The Three Myths of Fee Increases

I’ve got the best job in the world.

Clients pay me to observe and recommend paths they’ve already considered.

Such as a pricing session I ran for a fast-growing advisory firm.

I knew it would be interesting when I read in the pre-work that one director had suggested it was not the right time for the firm to hire someone like me to facilitate a project to increase fees when the economy was in a cost-of-living crisis.

It is always hard to discuss how to increase advice fees.

However, another director noted that it would be even more challenging for the firm to handle its own cost-of-living crisis if current trends persisted.

Strong myths and paradigms were affecting their pricing practices.


One was the belief that advice is a product.

Beyond academic textbooks, advice isn’t a product.

It is a role.

The firm had ample client evidence highlighting that the value of their roles was far more important than any value from products managed. The firm, however, still justified their fees based upon ‘what’ was being provided – number of meetings, amount of assets, timesheets of hours.

During the session, someone commented this was similar to rewarding a teacher based on the number of subjects taught rather than the confidence, objectivity and problem-solving skills they imbue in their students.

As advice firms and roles continually improve, the fees they used to charge at, say, $x, need to increase to possibly $2x,  simply because the offering is better, not because it is bigger.

Advice isn’t a product.

More meetings, assets, or hours of effort, are not indicators of value.

The only indicator of value is what most clients are willing to pay.

Bigger isn’t better. Better is better.

Another fee myth for this firm was the myth of old promises.


It is a common occupational hazard for advisers.

They love their client’s plans more than they love their own plans.

The advisers who most suffer from an inability to say “no” to client requests are often the same advisers who are too busy to focus on their own plans.

Most of the advisers that hire me have become advisers driven by a desire to help people make smart financial decisions and lead their best financial lives.

For some, this sense of ‘owing’ comes at a ridiculous cost to themselves, their advisory teams and their lifestyles. Fee increase conversations for these advisers often don’t get much further than an agreement to index fees using inflation.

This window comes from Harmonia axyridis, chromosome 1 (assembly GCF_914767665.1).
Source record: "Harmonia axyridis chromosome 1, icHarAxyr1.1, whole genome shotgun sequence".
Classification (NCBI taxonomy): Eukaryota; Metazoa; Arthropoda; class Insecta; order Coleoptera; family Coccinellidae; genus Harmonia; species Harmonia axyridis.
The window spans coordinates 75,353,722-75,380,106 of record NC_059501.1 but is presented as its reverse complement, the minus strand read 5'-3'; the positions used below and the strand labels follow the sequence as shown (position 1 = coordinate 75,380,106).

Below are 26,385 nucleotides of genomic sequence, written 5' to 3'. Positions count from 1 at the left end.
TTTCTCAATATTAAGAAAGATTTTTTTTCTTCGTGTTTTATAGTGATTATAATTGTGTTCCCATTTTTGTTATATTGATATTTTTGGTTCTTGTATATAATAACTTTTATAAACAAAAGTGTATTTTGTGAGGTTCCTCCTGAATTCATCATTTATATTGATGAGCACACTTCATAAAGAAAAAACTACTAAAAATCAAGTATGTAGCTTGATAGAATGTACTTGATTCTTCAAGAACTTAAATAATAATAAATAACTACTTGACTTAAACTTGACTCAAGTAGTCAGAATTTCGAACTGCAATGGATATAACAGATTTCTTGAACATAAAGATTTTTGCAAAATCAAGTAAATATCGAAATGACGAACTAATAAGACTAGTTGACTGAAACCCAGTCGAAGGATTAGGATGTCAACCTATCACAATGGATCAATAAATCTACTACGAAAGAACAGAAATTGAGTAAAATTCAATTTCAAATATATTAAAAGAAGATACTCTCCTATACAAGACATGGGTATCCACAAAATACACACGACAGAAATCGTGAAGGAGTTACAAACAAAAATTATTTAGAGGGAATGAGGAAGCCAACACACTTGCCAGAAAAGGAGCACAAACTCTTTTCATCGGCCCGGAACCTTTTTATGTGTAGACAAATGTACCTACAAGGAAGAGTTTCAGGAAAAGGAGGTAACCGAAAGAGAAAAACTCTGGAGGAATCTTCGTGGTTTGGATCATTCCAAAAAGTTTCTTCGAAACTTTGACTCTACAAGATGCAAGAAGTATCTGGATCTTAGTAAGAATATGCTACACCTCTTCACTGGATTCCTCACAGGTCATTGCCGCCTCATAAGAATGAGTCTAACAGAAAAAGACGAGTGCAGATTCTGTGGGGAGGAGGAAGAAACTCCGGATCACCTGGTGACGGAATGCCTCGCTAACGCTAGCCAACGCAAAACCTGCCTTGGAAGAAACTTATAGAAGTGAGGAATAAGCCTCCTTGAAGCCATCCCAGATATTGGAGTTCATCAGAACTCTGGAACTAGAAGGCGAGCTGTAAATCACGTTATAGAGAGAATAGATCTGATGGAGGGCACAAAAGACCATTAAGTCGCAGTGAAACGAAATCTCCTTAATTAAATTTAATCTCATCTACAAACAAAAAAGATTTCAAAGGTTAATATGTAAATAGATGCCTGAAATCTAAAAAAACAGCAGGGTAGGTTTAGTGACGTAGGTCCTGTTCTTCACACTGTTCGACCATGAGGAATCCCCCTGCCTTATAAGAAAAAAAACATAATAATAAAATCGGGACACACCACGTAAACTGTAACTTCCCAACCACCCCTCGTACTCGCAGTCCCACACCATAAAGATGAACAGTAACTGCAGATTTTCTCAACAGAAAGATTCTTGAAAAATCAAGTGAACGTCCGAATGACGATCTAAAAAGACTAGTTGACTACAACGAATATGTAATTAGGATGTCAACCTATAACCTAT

Unfortunately, this doesn’t resolve capacity issues as firms grow far quicker than inflation.

For some directors, increasing fees when there is no corresponding service increase creates significant reputational risk, and they would rather stick pins in their eyes.

Others countered they were already sticking too many pins in their eyes as the current demands were too great, dependencies were increasing, systems were bursting, and promises were slipping.

Such is the cost of loving your client’s plans over your own.

Love can indeed be cruel.

But the myth that was most damaging to my consulting client was the affordability myth.


Some of the directors genuinely believe that, first and foremost, the firm’s financial advice must be affordable.

This might be understandable if the directors were in the business of delivering financial products.

But these directors want to be in the business of delivering financial advice.

Therefore, this is ridiculous.

The affordability of advice narrative is fueling a race to the lowest-cost providers where the only guaranteed winners will yet again be advice distributors, not their clients.

It is also missing a fundamental point – value.

Only fools would safeguard what is precious to them via the cheapest possible methods.

Thanks to the power of the affordability debate, Australians are asked to believe, safeguard and trust their futures to the providers who focus on being affordable before being of value.

Place affordability before value, and future generations will not forgive us for forcing them to save but failing to provide the paths to save.

My consulting client has decided to pilot a ‘newco’ advice proposition driven by a couple of the younger directors, allowing the others to continue with their ‘oldco’ model for the foreseeable future.

Similar thoughts and discussions are held in many advice firms as the financial advice industry hurtles out of a three-decade bias fixated on product distribution.

The industry’s narrative needs to acknowledge there is a place for financial products and advice.

Advisers, however, cannot be remunerated for the distribution of products, nor can distributors of products be remunerated for advice.

Technology, not regulation, will overpower most of today’s product distributors, while value will fuel a booming new financial advice market.


What do you reckon?




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